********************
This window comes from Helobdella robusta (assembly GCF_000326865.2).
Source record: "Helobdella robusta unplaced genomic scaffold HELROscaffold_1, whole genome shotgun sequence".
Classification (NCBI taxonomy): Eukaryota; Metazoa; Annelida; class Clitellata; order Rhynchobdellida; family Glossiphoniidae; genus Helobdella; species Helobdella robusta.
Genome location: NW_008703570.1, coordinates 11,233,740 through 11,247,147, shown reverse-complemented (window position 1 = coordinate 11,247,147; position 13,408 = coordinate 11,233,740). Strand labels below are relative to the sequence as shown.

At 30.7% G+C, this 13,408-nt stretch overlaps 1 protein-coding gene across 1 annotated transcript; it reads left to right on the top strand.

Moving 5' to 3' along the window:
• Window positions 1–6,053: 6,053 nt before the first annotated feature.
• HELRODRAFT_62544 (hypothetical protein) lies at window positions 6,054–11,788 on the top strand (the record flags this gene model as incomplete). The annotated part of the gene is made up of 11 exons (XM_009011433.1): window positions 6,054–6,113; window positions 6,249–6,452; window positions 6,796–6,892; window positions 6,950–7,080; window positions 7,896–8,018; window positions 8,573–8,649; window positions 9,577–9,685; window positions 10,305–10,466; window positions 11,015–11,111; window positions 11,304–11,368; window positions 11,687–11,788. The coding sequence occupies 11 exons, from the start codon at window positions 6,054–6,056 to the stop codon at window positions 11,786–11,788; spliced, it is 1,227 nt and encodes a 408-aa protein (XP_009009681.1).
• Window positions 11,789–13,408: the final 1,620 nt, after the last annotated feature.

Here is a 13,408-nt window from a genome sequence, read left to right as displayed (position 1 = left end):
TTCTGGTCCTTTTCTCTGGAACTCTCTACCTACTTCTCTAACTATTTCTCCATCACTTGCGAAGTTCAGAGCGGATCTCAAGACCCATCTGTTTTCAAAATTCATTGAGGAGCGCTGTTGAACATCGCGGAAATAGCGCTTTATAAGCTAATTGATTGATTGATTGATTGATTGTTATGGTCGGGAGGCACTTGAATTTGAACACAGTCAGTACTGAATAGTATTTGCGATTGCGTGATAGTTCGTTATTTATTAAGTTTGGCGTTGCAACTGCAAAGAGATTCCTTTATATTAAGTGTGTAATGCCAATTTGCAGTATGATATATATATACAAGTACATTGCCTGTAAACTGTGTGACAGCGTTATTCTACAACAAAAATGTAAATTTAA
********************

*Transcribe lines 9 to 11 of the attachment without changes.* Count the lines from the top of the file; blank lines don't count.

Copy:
• Window positions 11,789–13,408: the final 1,620 nt, after the last annotated feature.

Here is a 13,408-nt window from a genome sequence, read left to right as displayed (position 1 = left end):
TTCTGGTCCTTTTCTCTGGAACTCTCTACCTACTTCTCTAACTATTTCTCCATCACTTGCGAAGTTCAGAGCGGATCTCAAGACCCATCTGTTTTCAAAATTCATTGAGGAGCGCTGTTGAACATCGCGGAAATAGCGCTTTATAAGCTAATTGATTGATTGATTGATTGATTGTTATGGTCGGGAGGCACTTGAATTTGAACACAGTCAGTACTGAATAGTATTTGCGATTGCGTGATAGTTCGTTATTTATTAAGTTTGGCGTTGCAACTGCAAAGAGATTCCTTTATATTAAGTGTGTAATGCCAATTTGCAGTATGATATATATATACAAGTACATTGCCTGTAAACTGTGTGACAGCGTTATTCTACAACAAAAATGTAAATTTAA